obscurity, languish under neglect, and sink under affliction; these facts, in the moral world, would surprise and even confound any one, who undertook the vindication of all the methods of Divine government, without referring to a future state. But the instant that doctrine is revealed, and that truth acknowledged; every difficulty, connected with the dispensations of the Most High, at once ceases ; every mystery, arising from seeming inequalities here below, is at once cleared up; and if it be an indispensable part of the planı, to be pursued for our moral improvement here, that some should “ sow in tears”; yet, in the disposition of the Heavenly counsels, by the revelation of a future state of final retribution, it is clearly ascertained that they will
reap in joy.*. ;" He that goeth forth and weepeth, bearing precious"-seed, shall doubtless come again with rejoicing, bringing his sheaves with him.” That is ; " That virtuous and good man who, in the present life, for the purposes of his probation, has been ex
posed to severe afflictions, and yet has preserved the Sinnocency of his heart and displayed resignation to
his Maker; those inestimable fruits of an holy faith "and the precious seed of an heavenly harvest ; y shall, when his present sorrows are ended, appear
with joy in the presence of our Saviour and His angels, and be rewarded with a crown of everlasting i glory.”- What a consideration is this, my brethren,
for the humble and pious Christian! What an incentive } for him to persevere in his goodly course of industry and sobriety; of peaceableness and kindness; of purity and integrity; of contentment amidst the pressure of worldly difficulties; of patience amidst the burthen of severe afflictions! Has he lived poor? He will be made rich. Has he been afflicted ? He will have cause to rejoice. Has he been calumniated ? His character will be cleared and exalted. Has he been oppressed? He will have the glorious opportunity of pardoning, and interceding for, his oppressor. Has his care been repaid with neglect, his kindness returned with ingratitude ? Every good intention, as well as every good act, is attested by the recording angel in the unerring volume above. Has he, by the rude hand of Death, been torn from objects of fond affection upon earth? United to them he will again be in Heaven. Has he, in fine, sown at any time in tears 2: It is the wise appointment of Providence, and the ultimate destination of man, that all such shall reap in joy.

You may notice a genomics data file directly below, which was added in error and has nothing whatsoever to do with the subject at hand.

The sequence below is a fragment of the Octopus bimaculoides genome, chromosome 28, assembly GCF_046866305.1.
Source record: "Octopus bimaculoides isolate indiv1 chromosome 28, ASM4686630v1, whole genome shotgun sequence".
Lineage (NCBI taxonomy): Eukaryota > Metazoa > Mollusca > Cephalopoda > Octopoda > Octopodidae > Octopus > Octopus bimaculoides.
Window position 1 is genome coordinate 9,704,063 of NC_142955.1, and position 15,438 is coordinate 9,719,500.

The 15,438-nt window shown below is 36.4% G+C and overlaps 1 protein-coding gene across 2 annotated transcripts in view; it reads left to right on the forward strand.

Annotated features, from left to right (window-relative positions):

NEITHER THE STRENGTH, NOR THE WIT, OF MAN
1 Cor. 1. 20, 21, 22, 23, 24.
WHERE IS THE WISE? WHERE IS THE SCRIBE? WHERE IS THE
DISPUTER OF THIS WORLD? HATH NOT GOD MADE FOOLISH THE WISDOM OF THIS WORLD?-FOR AFTER THAT THE WORLD BY WISDOM KNEW NOT GOD, IT PLEASED GOD BY THE FOOLISHNESS OF PREACHING, TO SAVE THEM THAT BELIEVE. " FOR THE JEWS REQUIRE A $IGN, AND THE GREEKS SEEK AFTER WISDOM : BUT WE PREACH CHRIST CRUCIFIED, UNTO THE JEWS A STUMBLING-BLOCK, AND UNTO THE GREEKS FOOLISHNESS: BUT UNTO THEM WHICH ARE CALLED-BOTH JEWS, AND GREEKS,-CHRIST THE POWER OF GOD, AND THE WISDOM OF GOD.
This animated and striking passage may be regarded in the light both of an argument, and a prediction. Considered as an argument, it points out the Divine origin of a religion, which prevailed against the wisdom of the world, without any human authority to assist it in its course: as a prediction, it confidently asserts the final triumph of a system which, according to the ordinary operation of human causes, could not have been established. Taken in either point of view, we derive from it a very strong and interesting proof of the truth of Christianity. I shall therefore endeavour to illustrate this proof, as